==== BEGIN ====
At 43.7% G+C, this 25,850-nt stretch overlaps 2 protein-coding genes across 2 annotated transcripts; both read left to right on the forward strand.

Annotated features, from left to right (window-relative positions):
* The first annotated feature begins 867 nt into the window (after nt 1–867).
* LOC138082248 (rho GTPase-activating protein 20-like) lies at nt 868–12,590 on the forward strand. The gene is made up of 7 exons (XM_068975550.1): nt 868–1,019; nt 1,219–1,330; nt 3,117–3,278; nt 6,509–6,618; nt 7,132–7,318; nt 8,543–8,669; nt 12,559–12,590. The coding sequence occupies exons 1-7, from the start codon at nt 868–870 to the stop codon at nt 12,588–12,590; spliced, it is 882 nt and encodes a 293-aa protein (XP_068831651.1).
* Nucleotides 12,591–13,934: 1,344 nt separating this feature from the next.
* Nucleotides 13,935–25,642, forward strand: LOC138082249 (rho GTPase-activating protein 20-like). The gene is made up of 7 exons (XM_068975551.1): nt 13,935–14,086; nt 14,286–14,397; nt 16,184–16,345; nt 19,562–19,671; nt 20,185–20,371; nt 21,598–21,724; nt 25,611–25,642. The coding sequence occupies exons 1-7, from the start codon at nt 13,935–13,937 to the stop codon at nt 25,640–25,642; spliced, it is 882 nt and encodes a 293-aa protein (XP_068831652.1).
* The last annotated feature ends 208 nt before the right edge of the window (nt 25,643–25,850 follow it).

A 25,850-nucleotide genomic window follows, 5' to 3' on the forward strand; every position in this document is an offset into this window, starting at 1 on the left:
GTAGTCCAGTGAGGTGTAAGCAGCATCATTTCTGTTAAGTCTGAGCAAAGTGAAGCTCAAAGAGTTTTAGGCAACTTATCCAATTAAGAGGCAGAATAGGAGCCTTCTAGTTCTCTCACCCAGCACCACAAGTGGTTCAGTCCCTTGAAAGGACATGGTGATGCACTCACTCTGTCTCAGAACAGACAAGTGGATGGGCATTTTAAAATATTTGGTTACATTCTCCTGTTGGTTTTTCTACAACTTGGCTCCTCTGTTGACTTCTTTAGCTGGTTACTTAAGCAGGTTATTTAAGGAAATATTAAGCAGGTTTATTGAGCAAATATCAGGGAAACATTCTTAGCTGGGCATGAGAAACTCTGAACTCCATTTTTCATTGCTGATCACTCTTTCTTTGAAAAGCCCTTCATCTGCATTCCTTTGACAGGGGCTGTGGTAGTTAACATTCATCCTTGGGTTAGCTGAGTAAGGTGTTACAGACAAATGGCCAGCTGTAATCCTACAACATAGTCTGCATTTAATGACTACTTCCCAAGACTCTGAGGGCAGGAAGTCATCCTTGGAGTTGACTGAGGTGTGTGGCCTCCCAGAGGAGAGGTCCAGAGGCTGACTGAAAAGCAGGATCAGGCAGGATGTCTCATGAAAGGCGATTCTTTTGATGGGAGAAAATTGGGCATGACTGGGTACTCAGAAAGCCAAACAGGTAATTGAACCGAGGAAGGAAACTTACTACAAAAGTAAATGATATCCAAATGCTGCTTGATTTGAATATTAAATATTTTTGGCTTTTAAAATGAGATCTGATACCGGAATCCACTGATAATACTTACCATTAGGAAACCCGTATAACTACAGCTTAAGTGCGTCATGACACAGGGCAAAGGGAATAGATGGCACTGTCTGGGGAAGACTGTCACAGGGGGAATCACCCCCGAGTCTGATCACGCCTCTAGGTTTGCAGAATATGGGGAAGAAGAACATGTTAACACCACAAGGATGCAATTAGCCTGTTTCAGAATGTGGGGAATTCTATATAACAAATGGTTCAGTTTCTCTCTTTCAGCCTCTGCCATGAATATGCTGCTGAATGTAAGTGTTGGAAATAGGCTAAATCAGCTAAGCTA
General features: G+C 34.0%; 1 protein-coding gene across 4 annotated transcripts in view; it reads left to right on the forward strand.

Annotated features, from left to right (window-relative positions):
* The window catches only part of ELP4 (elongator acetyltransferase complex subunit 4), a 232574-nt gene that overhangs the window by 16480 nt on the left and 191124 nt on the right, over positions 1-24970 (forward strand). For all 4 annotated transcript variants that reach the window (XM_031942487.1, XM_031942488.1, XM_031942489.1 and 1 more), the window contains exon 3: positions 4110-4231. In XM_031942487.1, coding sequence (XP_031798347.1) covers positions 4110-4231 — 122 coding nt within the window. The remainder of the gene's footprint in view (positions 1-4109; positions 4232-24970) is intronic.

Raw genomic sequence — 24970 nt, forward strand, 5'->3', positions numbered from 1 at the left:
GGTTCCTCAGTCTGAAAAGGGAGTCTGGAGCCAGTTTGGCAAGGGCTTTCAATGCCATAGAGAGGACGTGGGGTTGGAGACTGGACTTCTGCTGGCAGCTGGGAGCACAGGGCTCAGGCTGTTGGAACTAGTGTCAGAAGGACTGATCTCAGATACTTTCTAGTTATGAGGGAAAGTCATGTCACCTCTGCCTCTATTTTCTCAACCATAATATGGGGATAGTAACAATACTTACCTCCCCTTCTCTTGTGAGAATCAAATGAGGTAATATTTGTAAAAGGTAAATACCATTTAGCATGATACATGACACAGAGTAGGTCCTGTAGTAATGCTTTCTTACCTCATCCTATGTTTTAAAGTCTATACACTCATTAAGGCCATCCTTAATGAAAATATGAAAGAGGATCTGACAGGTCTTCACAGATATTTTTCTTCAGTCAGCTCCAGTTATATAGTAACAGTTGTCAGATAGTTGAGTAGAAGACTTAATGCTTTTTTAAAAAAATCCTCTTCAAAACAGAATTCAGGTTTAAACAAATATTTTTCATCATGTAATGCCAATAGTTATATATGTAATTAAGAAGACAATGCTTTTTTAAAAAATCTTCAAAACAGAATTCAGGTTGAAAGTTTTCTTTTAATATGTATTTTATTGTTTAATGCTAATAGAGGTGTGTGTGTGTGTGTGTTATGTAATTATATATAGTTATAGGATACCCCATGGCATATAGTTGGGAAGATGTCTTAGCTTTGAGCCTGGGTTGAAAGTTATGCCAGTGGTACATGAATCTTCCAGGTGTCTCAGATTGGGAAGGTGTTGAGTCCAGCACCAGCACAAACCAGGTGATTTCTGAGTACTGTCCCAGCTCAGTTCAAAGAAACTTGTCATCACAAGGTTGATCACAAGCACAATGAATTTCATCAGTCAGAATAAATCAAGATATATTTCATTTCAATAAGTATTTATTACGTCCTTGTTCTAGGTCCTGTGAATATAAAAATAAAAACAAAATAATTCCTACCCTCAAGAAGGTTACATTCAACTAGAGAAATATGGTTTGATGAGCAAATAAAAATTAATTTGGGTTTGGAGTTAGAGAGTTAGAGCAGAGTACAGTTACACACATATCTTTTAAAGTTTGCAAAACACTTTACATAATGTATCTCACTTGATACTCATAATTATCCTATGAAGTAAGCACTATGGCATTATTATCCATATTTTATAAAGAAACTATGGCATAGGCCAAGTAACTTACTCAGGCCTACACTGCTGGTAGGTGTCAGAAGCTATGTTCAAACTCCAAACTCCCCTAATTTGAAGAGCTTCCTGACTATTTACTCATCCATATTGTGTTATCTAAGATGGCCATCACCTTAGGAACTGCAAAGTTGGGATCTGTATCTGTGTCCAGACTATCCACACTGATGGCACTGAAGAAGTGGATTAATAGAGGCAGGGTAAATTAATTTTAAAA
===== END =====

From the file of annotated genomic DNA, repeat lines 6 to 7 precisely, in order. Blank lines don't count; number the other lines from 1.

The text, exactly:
* Nucleotides 13,935–25,642, forward strand: LOC138082249 (rho GTPase-activating protein 20-like). The gene is made up of 7 exons (XM_068975551.1): nt 13,935–14,086; nt 14,286–14,397; nt 16,184–16,345; nt 19,562–19,671; nt 20,185–20,371; nt 21,598–21,724; nt 25,611–25,642. The coding sequence occupies exons 1-7, from the start codon at nt 13,935–13,937 to the stop codon at nt 25,640–25,642; spliced, it is 882 nt and encodes a 293-aa protein (XP_068831652.1).
* The last annotated feature ends 208 nt before the right edge of the window (nt 25,643–25,850 follow it).